Hearing on gun control proposal delayed until Monday

Just hours before it began, New Mexico lawmakers postponed a last-minute weekend committee hearing for a potential gun control measure until Monday afternoon.

The state House Judiciary Committee will vet House Bill 548 — a “dummy bill” the National Rifle Association warns will be stuffed with language regulating guns — just one week before legislators adjourn.

Rep. Stephanie Garcia Richard, D-Los Alamos, sponsored the bill Friday. Her original proposal, House Bill 50 — designed to require background checks for virtually all firearm transfers in the state — stalled in the committee last month. With just a week of session remaining, HB 548 could be Richard’s last chance to revive the measure, according to the NRA.

Richard told the Associated Press Friday she rewrote the proposal and thinks it “strikes the right balance between public safety and convenience.” The new language allows exceptions for transfers between family members, and between friends while hunting or participating in other shooting sports, the Associated Press reports.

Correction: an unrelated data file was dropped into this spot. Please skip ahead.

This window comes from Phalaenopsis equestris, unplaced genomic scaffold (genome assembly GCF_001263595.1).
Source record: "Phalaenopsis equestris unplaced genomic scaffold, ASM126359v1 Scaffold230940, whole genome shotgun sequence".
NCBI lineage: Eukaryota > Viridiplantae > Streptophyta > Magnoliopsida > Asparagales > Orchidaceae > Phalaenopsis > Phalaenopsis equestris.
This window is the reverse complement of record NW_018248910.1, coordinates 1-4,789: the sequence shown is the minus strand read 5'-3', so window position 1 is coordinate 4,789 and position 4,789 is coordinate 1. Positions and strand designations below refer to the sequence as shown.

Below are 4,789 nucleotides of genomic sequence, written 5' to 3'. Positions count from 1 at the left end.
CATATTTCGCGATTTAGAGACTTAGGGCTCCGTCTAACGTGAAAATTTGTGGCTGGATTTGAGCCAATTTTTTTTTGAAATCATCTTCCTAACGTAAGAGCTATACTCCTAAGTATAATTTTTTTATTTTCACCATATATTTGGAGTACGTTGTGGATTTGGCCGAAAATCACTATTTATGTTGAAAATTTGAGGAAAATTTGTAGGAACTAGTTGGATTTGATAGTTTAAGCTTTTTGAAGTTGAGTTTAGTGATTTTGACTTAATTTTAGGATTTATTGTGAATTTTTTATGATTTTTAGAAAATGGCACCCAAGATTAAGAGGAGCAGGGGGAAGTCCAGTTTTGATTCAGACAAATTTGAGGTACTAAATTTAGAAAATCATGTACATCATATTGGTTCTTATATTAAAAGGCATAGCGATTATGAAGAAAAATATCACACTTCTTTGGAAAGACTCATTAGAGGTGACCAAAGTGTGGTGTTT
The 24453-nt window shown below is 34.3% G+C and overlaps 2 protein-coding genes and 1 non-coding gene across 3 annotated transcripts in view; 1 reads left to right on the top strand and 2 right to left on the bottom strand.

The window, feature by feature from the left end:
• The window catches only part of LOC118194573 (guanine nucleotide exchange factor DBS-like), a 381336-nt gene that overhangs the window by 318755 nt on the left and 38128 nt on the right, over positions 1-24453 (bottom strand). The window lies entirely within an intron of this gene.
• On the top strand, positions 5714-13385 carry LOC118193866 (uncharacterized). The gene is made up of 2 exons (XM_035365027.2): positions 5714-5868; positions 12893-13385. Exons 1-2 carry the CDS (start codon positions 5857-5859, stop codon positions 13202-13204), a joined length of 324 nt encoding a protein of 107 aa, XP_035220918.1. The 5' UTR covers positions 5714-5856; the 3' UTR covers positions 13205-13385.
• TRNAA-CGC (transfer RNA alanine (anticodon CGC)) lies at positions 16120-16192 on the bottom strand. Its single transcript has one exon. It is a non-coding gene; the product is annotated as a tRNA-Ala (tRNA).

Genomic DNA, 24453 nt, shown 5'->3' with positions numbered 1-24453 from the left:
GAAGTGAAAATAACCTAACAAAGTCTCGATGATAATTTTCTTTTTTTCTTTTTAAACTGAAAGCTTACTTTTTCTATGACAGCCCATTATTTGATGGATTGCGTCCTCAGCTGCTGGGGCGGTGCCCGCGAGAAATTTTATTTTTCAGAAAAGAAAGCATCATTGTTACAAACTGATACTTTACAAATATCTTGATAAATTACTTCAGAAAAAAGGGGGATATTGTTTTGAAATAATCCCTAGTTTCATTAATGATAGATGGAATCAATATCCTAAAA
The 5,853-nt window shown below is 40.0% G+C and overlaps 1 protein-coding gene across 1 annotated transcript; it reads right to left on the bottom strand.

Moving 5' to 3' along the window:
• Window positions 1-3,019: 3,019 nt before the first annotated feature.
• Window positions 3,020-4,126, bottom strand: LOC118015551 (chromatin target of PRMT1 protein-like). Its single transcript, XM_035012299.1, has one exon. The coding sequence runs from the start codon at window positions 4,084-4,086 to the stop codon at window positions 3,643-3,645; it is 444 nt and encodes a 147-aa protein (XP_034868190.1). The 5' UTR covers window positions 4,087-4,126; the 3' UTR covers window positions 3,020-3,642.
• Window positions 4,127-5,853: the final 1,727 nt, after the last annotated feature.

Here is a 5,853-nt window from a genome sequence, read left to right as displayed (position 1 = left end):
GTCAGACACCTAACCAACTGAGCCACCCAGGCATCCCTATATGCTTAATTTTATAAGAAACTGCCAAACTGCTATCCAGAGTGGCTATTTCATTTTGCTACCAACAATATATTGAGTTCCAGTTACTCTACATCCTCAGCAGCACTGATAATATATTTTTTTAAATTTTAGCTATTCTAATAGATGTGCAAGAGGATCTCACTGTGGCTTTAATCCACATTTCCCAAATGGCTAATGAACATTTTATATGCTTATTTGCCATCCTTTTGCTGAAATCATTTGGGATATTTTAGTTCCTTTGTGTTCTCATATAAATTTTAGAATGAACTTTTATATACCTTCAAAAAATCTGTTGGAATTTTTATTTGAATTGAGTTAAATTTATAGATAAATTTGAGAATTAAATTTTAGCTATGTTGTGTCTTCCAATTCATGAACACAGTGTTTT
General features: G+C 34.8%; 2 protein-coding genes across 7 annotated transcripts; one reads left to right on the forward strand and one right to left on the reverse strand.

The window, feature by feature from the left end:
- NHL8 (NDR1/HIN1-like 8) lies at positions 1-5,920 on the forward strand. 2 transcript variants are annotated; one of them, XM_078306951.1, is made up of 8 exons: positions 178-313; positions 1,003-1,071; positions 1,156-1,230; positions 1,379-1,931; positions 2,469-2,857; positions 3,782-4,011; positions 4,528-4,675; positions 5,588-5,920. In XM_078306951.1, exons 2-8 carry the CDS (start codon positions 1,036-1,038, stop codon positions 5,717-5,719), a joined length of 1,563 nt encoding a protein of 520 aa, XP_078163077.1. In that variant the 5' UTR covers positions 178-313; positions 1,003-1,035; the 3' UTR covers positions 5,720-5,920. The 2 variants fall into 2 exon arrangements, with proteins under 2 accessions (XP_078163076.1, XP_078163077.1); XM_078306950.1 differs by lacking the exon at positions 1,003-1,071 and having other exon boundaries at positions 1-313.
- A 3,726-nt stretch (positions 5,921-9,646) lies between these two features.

The bill faces a tough battle against both the legislative clock and gun rights supporters — led by the NRA — who say the bill is nothing more than a backdoor attempt by out-of-state interests to expand a gun control agenda.

“We’re down to less than a week left in the 2017 legislative session and New York billionaire Michael Bloomberg’s anti-gun cronies are pushing harder than ever for passage of any kind of gun control they can muster,” the association wrote Saturday.

“HB 548 is now what Bloomberg and his national gun control organizations are trying to force on the Land of Enchantment.  New Mexico gun owners and sportsmen must show that they won’t be fooled by any attempt to re-brand and re-write a gun control measure being pushed primarily by out-of-state interests,” the NRA added.

Bloomberg bankrolled a ballot referendum in Nevada last year expanding background checks to private sales. The measure passed by less than 10,000 votes, with critics deeming it virtually unenforceable due to a technicality in the language of the law. Nevada State Attorney General Adam Laxalt issued an opinion in December reiterating as much and has yet to set an implementation date.

While the measure squeaked by in Nevada, 52 percent of voters in Maine rejected Bloomberg’s near-identical ballot referendum last year.

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